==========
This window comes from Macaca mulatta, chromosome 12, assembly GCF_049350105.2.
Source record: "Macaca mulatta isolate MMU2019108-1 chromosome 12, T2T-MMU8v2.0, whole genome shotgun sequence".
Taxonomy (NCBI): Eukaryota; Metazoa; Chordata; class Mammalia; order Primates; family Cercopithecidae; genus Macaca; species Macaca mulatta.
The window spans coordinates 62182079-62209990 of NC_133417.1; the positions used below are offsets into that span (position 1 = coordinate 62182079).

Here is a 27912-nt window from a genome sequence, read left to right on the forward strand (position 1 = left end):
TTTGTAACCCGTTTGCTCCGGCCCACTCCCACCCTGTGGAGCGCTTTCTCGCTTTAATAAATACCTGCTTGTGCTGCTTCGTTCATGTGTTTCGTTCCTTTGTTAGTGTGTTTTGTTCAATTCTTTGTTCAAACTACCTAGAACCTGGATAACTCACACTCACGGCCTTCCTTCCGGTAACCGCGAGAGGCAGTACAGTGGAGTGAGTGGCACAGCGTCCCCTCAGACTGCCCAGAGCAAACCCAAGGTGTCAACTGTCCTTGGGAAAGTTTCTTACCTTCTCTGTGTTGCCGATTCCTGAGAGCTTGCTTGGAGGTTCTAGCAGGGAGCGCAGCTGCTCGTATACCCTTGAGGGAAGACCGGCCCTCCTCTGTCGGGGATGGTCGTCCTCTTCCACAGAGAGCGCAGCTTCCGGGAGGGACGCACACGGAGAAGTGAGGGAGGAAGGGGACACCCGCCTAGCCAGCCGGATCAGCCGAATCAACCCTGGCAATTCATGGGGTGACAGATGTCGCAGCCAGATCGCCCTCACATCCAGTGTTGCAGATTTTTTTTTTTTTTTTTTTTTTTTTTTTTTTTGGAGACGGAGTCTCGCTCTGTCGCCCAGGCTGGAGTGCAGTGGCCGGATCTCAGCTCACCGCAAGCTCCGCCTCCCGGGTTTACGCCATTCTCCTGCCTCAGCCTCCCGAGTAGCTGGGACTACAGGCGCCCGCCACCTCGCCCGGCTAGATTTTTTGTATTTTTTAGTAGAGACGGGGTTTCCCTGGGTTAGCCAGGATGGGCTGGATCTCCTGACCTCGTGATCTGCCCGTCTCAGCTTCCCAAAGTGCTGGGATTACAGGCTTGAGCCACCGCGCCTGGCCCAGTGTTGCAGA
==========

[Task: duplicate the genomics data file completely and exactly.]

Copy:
This window comes from Macaca mulatta, chromosome 12, assembly GCF_049350105.2.
Source record: "Macaca mulatta isolate MMU2019108-1 chromosome 12, T2T-MMU8v2.0, whole genome shotgun sequence".
Taxonomy (NCBI): Eukaryota; Metazoa; Chordata; class Mammalia; order Primates; family Cercopithecidae; genus Macaca; species Macaca mulatta.
The window spans coordinates 62182079-62209990 of NC_133417.1; the positions used below are offsets into that span (position 1 = coordinate 62182079).

Here is a 27912-nt window from a genome sequence, read left to right on the forward strand (position 1 = left end):
TTTGTAACCCGTTTGCTCCGGCCCACTCCCACCCTGTGGAGCGCTTTCTCGCTTTAATAAATACCTGCTTGTGCTGCTTCGTTCATGTGTTTCGTTCCTTTGTTAGTGTGTTTTGTTCAATTCTTTGTTCAAACTACCTAGAACCTGGATAACTCACACTCACGGCCTTCCTTCCGGTAACCGCGAGAGGCAGTACAGTGGAGTGAGTGGCACAGCGTCCCCTCAGACTGCCCAGAGCAAACCCAAGGTGTCAACTGTCCTTGGGAAAGTTTCTTACCTTCTCTGTGTTGCCGATTCCTGAGAGCTTGCTTGGAGGTTCTAGCAGGGAGCGCAGCTGCTCGTATACCCTTGAGGGAAGACCGGCCCTCCTCTGTCGGGGATGGTCGTCCTCTTCCACAGAGAGCGCAGCTTCCGGGAGGGACGCACACGGAGAAGTGAGGGAGGAAGGGGACACCCGCCTAGCCAGCCGGATCAGCCGAATCAACCCTGGCAATTCATGGGGTGACAGATGTCGCAGCCAGATCGCCCTCACATCCAGTGTTGCAGATTTTTTTTTTTTTTTTTTTTTTTTTTTTTTTTGGAGACGGAGTCTCGCTCTGTCGCCCAGGCTGGAGTGCAGTGGCCGGATCTCAGCTCACCGCAAGCTCCGCCTCCCGGGTTTACGCCATTCTCCTGCCTCAGCCTCCCGAGTAGCTGGGACTACAGGCGCCCGCCACCTCGCCCGGCTAGATTTTTTGTATTTTTTAGTAGAGACGGGGTTTCCCTGGGTTAGCCAGGATGGGCTGGATCTCCTGACCTCGTGATCTGCCCGTCTCAGCTTCCCAAAGTGCTGGGATTACAGGCTTGAGCCACCGCGCCTGGCCCAGTGTTGCAGA